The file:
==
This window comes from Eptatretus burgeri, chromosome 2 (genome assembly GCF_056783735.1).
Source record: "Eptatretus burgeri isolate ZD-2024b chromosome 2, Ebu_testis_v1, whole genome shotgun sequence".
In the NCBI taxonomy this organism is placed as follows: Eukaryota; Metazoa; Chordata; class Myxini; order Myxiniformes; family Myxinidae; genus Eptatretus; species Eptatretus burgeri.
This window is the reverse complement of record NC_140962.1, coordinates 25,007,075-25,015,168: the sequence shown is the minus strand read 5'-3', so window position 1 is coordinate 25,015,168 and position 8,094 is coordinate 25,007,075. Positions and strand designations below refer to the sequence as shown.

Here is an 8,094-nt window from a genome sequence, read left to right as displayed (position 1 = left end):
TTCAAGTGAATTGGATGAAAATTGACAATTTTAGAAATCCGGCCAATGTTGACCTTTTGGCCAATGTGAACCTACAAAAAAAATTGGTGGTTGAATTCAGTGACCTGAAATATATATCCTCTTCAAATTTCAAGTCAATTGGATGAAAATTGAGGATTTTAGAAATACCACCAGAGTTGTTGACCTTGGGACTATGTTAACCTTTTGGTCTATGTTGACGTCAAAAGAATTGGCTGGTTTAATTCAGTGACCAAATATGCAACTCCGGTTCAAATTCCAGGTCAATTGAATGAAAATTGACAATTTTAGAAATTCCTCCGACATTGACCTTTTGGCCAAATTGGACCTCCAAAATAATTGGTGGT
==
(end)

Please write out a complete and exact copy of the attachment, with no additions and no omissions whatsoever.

This window comes from Eptatretus burgeri, chromosome 2 (genome assembly GCF_056783735.1).
Source record: "Eptatretus burgeri isolate ZD-2024b chromosome 2, Ebu_testis_v1, whole genome shotgun sequence".
In the NCBI taxonomy this organism is placed as follows: Eukaryota; Metazoa; Chordata; class Myxini; order Myxiniformes; family Myxinidae; genus Eptatretus; species Eptatretus burgeri.
This window is the reverse complement of record NC_140962.1, coordinates 25,007,075-25,015,168: the sequence shown is the minus strand read 5'-3', so window position 1 is coordinate 25,015,168 and position 8,094 is coordinate 25,007,075. Positions and strand designations below refer to the sequence as shown.

Here is an 8,094-nt window from a genome sequence, read left to right as displayed (position 1 = left end):
TTCAAGTGAATTGGATGAAAATTGACAATTTTAGAAATCCGGCCAATGTTGACCTTTTGGCCAATGTGAACCTACAAAAAAAATTGGTGGTTGAATTCAGTGACCTGAAATATATATCCTCTTCAAATTTCAAGTCAATTGGATGAAAATTGAGGATTTTAGAAATACCACCAGAGTTGTTGACCTTGGGACTATGTTAACCTTTTGGTCTATGTTGACGTCAAAAGAATTGGCTGGTTTAATTCAGTGACCAAATATGCAACTCCGGTTCAAATTCCAGGTCAATTGAATGAAAATTGACAATTTTAGAAATTCCTCCGACATTGACCTTTTGGCCAAATTGGACCTCCAAAATAATTGGTGGT